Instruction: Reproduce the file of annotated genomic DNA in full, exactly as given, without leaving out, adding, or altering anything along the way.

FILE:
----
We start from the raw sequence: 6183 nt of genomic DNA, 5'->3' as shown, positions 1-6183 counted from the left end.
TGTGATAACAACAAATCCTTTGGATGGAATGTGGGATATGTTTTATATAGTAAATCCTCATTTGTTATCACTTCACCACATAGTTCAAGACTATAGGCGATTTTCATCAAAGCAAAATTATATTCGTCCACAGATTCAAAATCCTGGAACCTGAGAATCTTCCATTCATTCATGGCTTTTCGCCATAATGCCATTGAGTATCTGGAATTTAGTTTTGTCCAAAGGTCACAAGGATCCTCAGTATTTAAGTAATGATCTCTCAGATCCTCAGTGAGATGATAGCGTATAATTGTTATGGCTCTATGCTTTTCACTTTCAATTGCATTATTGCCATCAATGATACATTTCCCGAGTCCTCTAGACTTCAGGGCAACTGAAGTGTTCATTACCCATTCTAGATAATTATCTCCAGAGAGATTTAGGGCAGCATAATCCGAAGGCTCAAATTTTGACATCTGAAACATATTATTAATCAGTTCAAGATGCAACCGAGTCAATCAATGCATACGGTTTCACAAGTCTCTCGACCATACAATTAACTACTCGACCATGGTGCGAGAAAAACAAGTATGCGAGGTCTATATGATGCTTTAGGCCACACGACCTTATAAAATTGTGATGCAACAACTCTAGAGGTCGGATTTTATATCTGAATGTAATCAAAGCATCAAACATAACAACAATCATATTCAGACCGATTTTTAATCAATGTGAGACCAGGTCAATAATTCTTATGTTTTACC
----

We start from the raw sequence: 6183 nt of genomic DNA, 5'->3' as shown, positions 1-6183 counted from the left end.
TGTGATAACAACAAATCCTTTGGATGGAATGTGGGATATGTTTTATATAGTAAATCCTCATTTGTTATCACTTCACCACATAGTTCAAGACTATAGGCGATTTTCATCAAAGCAAAATTATATTCGTCCACAGATTCAAAATCCTGGAACCTGAGAATCTTCCATTCATTCATGGCTTTTCGCCATAATGCCATTGAGTATCTGGAATTTAGTTTTGTCCAAAGGTCACAAGGATCCTCAGTATTTAAGTAATGATCTCTCAGATCCTCAGTGAGATGATAGCGTATAATTGTTATGGCTCTATGCTTTTCACTTTCAATTGCATTATTGCCATCAATGATACATTTCCCGAGTCCTCTAGACTTCAGGGCAACTGAAGTGTTCATTACCCATTCTAGATAATTATCTCCAGAGAGATTTAGGGCAGCATAATCCGAAGGCTCAAATTTTGACATCTGAAACATATTATTAATCAGTTCAAGATGCAACCGAGTCAATCAATGCATACGGTTTCACAAGTCTCTCGACCATACAATTAACTACTCGACCATGGTGCGAGAAAAACAAGTATGCGAGGTCTATATGATGCTTTAGGCCACACGACCTTATAAAATTGTGATGCAACAACTCTAGAGGTCGGATTTTATATCTGAATGTAATCAAAGCATCAAACATAACAACAATCATATTCAGACCGATTTTTAATCAATGTGAGACCAGGTCAATAATTCTTATGTTTTACC